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Apex SOAP Callouts

Learning Objectives

After completing this module, you'll be able to:

  • Generate Apex classes using WSDL2Apex.
  • Perform a callout to send data to an external service using SOAP.
  • Test callouts by using mock callouts.

Follow Along with Trail Together

Want to follow along with an expert as you work through this step? Take a look at this video, part of the Trail Together series on Trailhead Live.

(This clip starts at the 45:49 minute mark, in case you want to rewind and watch the beginning of the step again.)

Use WSDL2Apex to Generate Apex Code

In addition to REST callouts, Apex can also make callouts to SOAP web services using XML. Working with SOAP can be a painful (but necessary) experience. Fortunately, we have tools to make the process easier.

WSDL2Apex automatically generates Apex classes from a WSDL document. You download the web service's WSDL file, and then you upload the WSDL and WSDL2Apex generates the Apex classes for you. The Apex classes construct the SOAP XML, transmit the data, and parse the response XML into Apex objects. Instead of developing the logic to construct and parse the XML of the web service messages, let the Apex classes generated by WSDL2Apex internally handle all that overhead. If you are familiar with WSDL2Java or with importing a WSDL as a Web Reference in .NET, this functionality is similar to WSDL2Apex. You're welcome.


Use outbound messaging to handle integration solutions when possible. Use callouts to third-party web services only when necessary.

For this example, we're using a simple calculator web service to add two numbers. It's a groundbreaking service that is all the rage! The first thing we need to do is download the WSDL file to generate the Apex classes. Click this link and download the calculator.wsdl file to your computer. Remember where you save this file, because you need it in the next step.

Generate an Apex Class from the WSDL

  1. From Setup, enter Apex Classes in the Quick Find box, then click Apex Classes.
  2. Click Generate from WSDL.
  3. Click Choose File and select the downloaded calculator.wsdl file.
  4. Click Parse WSDL.
    The application generates a default class name for each namespace in the WSDL document and reports any errors.
    For this example, use the default class name. However, in real life it is highly recommended that you change the default names to make them easier to work with and make your code more intuitive.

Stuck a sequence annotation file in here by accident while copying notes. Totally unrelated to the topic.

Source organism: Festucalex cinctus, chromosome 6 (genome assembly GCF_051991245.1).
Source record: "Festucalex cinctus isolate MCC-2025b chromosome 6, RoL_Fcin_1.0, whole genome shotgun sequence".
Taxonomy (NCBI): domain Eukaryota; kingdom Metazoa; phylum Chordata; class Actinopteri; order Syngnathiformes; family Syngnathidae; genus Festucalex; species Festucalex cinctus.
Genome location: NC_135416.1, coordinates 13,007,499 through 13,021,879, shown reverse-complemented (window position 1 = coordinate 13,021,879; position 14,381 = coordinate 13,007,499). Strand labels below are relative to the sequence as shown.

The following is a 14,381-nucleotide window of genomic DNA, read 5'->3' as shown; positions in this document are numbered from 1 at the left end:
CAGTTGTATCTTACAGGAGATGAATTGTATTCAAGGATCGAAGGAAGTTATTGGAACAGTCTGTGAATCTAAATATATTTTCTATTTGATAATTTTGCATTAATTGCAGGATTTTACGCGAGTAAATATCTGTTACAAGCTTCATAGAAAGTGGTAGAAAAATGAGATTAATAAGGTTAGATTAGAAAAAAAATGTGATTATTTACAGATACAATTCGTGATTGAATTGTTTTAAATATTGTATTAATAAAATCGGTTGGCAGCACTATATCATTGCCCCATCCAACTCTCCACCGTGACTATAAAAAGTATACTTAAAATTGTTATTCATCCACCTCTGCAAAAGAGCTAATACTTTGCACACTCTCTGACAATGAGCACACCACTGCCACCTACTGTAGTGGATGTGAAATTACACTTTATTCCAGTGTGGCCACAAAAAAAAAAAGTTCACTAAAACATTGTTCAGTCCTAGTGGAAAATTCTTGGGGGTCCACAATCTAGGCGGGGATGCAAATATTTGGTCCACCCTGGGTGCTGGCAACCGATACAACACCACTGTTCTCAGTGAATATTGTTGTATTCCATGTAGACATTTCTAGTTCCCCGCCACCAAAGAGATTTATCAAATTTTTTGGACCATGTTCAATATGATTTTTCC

It's time to talk honestly about the WSDL parser. WSDL2Apex parsing is a notoriously fickle beast. The parsing process can fail for several reasons, such as an unsupported type, multiple bindings, or unknown elements. Unfortunately, you could be forced to manually code the Apex classes that call the web service or use HTTP.
  5. Click Generate Apex code.
    The final page of the wizard shows the generated classes, along with any errors. The page also provides a link to view successfully generated code.

The generated Apex classes include stub and type classes for calling the third-party web service represented by the WSDL document. These classes allow you to call the external web service from Apex. For each generated class, a second class is created with the same name and the prefix Async. The calculatorServices class is for synchronous callouts. The AsyncCalculatorServices class is for asynchronous callouts.

Execute the Callout


Before you run this example, authorize the endpoint URL of the web service callout,, using the steps from the Authorize Endpoint Addresses section.

Now you can execute the callout and see if it correctly adds two numbers. Have a calculator handy to check the results.

  1. Open the Developer Console from Setup (Setup).
  2. In the Developer Console, select Debug | Open Execute Anonymous Window.
  3. Delete all existing code and insert the following snippet.
    calculatorServices.CalculatorImplPort calculator = new  calculatorServices.CalculatorImplPort();
    Double x = 1.0;
            Double y = 2.0;
            Double result = calculator.doAdd(x,y);
    Notice the implementation of the calculatorServices with calculatorServices.CalculatorImplPort. The classes created with the Generate from WSDL always have a method with the ImplPort suffix.
  4. Select Open Log, and then click Execute.
  5. After the debug log opens, click Debug Only to view the output of the System.debug statements. The log should display 3.0.